Thursday 4 October 2007

MS and other things

Maybe you know and maybe you don't, I have MS. I was diagnosed with Multiple Sclerosis back in 2002. I'd had repeated incidences of Optic Neuritis (imflamation of the optic nerve) in first one eye then the other. I'd seen doctors and opthamologists and all sorts... and the general consensus was "It's just one of those things". I didn't believe that this could be the case (incidentally, you never should... always press for a concrete diagnosis). So after some more appointments with all sorts I was finally referred to a Neurologist. After an MRI scan his conclusion was 'probably' MS. This was until another few relapses... that changed it to a positive diagnosis.

My Neuro introduced me to the MS Nurse. Apparently it is a bit of a postcode lottery on whether you even get a Nurse... but mine is the greatest. She provides help, support and advice... and is much easier to get an appointment with than the Neuro.

So, things pottered along. Occaisionaly I had a relapse, but fortunately they were usually more irritating than anything else... I'd have another dose of ON or I'd lose the feeling in parts of my body. Until last year. In a space of a few months I had an unreasonable amount of symptons; losing the hearing in my left ear, another bout of ON and losing the feeling in my right foot, then my left side... settling finally to losing the feeling in my left toes (still hasn't come back). This cleared up by the summer, but was followed in the Autumn by a nasty episode of 'wobbliness'. My legs were weak and feeble and I took to using a stick to help me walk.

The outcome of all of this was that the Nurse and Neuro brought up the subject of Disease Modifying Drugs (DMDs) again. I'd always strongly resisted this, primarily because the medication is given by injection and I have a terrible fear of needles! As I'd never been bothered much by my symptons I'd never given it much thought, but the events of 2006 made me decide that it was time to think again. There are four therapies available in the UK, differing in mostly in how often they have to be taken. I chose Avonex as the injection is weekly, and therefore I'd have to have less interaction with the needles! A Nurse came to my house and showed me how to inject myself. The pride I felt after I managed this is probably equalled by the first time I managed to reverse park my car! Injections quickly became pretty routine, although the regular blood tests to monitor my progress can still make me pass out, go figure!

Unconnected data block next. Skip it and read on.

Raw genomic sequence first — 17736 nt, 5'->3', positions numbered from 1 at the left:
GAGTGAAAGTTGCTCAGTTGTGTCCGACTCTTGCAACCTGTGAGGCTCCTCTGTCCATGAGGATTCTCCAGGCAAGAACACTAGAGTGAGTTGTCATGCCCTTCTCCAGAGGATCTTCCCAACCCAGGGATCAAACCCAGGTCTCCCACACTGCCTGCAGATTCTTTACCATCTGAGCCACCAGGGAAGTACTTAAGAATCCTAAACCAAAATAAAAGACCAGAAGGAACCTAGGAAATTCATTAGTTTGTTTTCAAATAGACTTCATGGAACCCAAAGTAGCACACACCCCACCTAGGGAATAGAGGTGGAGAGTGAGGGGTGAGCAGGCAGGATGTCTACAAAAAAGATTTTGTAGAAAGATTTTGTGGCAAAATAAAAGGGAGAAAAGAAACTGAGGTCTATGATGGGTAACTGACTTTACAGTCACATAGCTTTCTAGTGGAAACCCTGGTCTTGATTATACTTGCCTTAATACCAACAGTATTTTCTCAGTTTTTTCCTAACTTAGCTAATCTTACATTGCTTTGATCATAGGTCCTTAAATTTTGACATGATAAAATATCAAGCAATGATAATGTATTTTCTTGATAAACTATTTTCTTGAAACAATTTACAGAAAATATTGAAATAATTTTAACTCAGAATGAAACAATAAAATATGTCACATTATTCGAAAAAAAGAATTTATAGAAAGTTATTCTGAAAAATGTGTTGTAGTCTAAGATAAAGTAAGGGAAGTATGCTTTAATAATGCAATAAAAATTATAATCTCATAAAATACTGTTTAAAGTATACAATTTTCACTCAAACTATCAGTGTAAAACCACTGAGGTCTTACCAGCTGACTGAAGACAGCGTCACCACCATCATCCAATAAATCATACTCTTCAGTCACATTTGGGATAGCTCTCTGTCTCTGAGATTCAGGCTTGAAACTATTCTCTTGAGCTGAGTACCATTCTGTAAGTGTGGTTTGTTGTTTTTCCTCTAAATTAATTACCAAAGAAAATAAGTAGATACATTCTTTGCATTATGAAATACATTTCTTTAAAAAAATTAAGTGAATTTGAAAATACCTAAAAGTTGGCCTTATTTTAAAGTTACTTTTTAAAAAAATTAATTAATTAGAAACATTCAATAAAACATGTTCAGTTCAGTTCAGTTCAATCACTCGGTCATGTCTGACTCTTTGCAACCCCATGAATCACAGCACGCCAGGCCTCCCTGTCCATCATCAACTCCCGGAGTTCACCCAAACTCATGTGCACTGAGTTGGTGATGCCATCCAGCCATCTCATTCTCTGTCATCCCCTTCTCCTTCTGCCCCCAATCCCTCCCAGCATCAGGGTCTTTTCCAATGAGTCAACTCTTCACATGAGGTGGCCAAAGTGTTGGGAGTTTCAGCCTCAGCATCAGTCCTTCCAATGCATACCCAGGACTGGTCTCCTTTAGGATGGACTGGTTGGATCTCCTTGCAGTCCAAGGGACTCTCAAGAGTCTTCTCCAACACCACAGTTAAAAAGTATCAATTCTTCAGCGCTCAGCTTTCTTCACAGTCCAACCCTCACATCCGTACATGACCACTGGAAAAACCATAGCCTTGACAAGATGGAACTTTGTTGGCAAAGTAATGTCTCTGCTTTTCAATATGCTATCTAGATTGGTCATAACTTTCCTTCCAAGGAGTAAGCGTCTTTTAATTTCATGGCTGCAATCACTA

That was last October... and apart from a few moments here and there I'd been pretty much OK. Relapses that did happen hardly impacted on my life and came and went before I had much chance to take notice. Until last week.

Suddenly I started feeling dizzy. No worry I thought. I'd had a bit of that a few weeks previously and it had gone away pretty fast. Work was beyond busy and pretty much every day was a twelve hour day, so I was a bit stressed... which can impact on MS symptons. However, after a few days there had been no improvement and if anything it was getting worse. My trusty stick came out again to stop me falling over. I went to see my GP who gave me a thorough MOT and could find nothing other than MS that could be causing it. He wanted to sign me off work... but I explained to him that I had a pretty major deadline looming and it just wouldn't be very covenient. We agreed that I'd see one of the GPs the following week if nothing improved.

Fastforward to Tuesday. Deadline successfully passed. Back to the GP. The GP insists that I am signed off work and that I make an appointment to see the MS Nurse, which I duly do. She gets the Neuro in and I am prescribed steroids. Steroids can speed up the course of a relapse... so it gets better faster.

So this where you find me now. Stuck in bed until next week with six tablets a day to swallow... and my, they taste bad! This is the first time that a relapse has really impacted on my life in such a major manner. It upsets me a little, as I was doing a pretty good job of ignoring my MS most of the time!!! Still, I am still lucky - there are many, many people who have a far worse time of it than I do.

Nobody knows what causes MS... and there is no cure. Keep an eye out, there maybe some fundraising messages on this page in months to come.